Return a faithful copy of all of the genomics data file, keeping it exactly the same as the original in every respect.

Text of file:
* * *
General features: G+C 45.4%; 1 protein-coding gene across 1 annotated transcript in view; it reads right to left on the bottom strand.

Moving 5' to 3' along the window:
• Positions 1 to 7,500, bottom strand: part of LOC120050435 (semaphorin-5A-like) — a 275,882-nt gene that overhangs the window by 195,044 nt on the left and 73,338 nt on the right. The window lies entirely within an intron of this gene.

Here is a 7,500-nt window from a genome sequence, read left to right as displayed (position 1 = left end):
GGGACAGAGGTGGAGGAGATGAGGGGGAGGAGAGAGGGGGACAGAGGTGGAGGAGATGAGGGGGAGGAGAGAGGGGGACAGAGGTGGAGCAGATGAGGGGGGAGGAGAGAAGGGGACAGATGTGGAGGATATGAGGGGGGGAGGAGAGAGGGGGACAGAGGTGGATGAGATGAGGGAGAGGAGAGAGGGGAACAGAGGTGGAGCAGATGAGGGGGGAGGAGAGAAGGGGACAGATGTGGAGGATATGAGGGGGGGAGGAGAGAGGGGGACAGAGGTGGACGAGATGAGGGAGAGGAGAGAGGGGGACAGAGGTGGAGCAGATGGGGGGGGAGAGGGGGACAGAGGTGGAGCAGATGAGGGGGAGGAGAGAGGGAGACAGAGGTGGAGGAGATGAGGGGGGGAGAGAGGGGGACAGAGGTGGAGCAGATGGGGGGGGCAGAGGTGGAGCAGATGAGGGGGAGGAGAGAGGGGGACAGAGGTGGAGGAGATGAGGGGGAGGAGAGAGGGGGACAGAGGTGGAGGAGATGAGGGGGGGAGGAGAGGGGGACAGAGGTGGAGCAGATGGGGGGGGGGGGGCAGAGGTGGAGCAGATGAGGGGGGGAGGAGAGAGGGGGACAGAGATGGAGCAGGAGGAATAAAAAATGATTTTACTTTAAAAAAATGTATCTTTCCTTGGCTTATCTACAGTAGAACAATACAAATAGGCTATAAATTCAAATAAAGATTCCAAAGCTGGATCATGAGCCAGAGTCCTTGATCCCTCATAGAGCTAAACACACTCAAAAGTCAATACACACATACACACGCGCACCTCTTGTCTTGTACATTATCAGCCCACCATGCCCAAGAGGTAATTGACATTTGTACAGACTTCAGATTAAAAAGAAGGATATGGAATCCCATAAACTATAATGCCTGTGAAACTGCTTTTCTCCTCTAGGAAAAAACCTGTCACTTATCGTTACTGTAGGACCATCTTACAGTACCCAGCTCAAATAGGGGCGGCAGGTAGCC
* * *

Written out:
General features: G+C 45.4%; 1 protein-coding gene across 1 annotated transcript in view; it reads right to left on the bottom strand.

Moving 5' to 3' along the window:
• Positions 1 to 7,500, bottom strand: part of LOC120050435 (semaphorin-5A-like) — a 275,882-nt gene that overhangs the window by 195,044 nt on the left and 73,338 nt on the right. The window lies entirely within an intron of this gene.

Here is a 7,500-nt window from a genome sequence, read left to right as displayed (position 1 = left end):
GGGACAGAGGTGGAGGAGATGAGGGGGAGGAGAGAGGGGGACAGAGGTGGAGGAGATGAGGGGGAGGAGAGAGGGGGACAGAGGTGGAGCAGATGAGGGGGGAGGAGAGAAGGGGACAGATGTGGAGGATATGAGGGGGGGAGGAGAGAGGGGGACAGAGGTGGATGAGATGAGGGAGAGGAGAGAGGGGAACAGAGGTGGAGCAGATGAGGGGGGAGGAGAGAAGGGGACAGATGTGGAGGATATGAGGGGGGGAGGAGAGAGGGGGACAGAGGTGGACGAGATGAGGGAGAGGAGAGAGGGGGACAGAGGTGGAGCAGATGGGGGGGGAGAGGGGGACAGAGGTGGAGCAGATGAGGGGGAGGAGAGAGGGAGACAGAGGTGGAGGAGATGAGGGGGGGAGAGAGGGGGACAGAGGTGGAGCAGATGGGGGGGGCAGAGGTGGAGCAGATGAGGGGGAGGAGAGAGGGGGACAGAGGTGGAGGAGATGAGGGGGAGGAGAGAGGGGGACAGAGGTGGAGGAGATGAGGGGGGGAGGAGAGGGGGACAGAGGTGGAGCAGATGGGGGGGGGGGGGCAGAGGTGGAGCAGATGAGGGGGGGAGGAGAGAGGGGGACAGAGATGGAGCAGGAGGAATAAAAAATGATTTTACTTTAAAAAAATGTATCTTTCCTTGGCTTATCTACAGTAGAACAATACAAATAGGCTATAAATTCAAATAAAGATTCCAAAGCTGGATCATGAGCCAGAGTCCTTGATCCCTCATAGAGCTAAACACACTCAAAAGTCAATACACACATACACACGCGCACCTCTTGTCTTGTACATTATCAGCCCACCATGCCCAAGAGGTAATTGACATTTGTACAGACTTCAGATTAAAAAGAAGGATATGGAATCCCATAAACTATAATGCCTGTGAAACTGCTTTTCTCCTCTAGGAAAAAACCTGTCACTTATCGTTACTGTAGGACCATCTTACAGTACCCAGCTCAAATAGGGGCGGCAGGTAGCC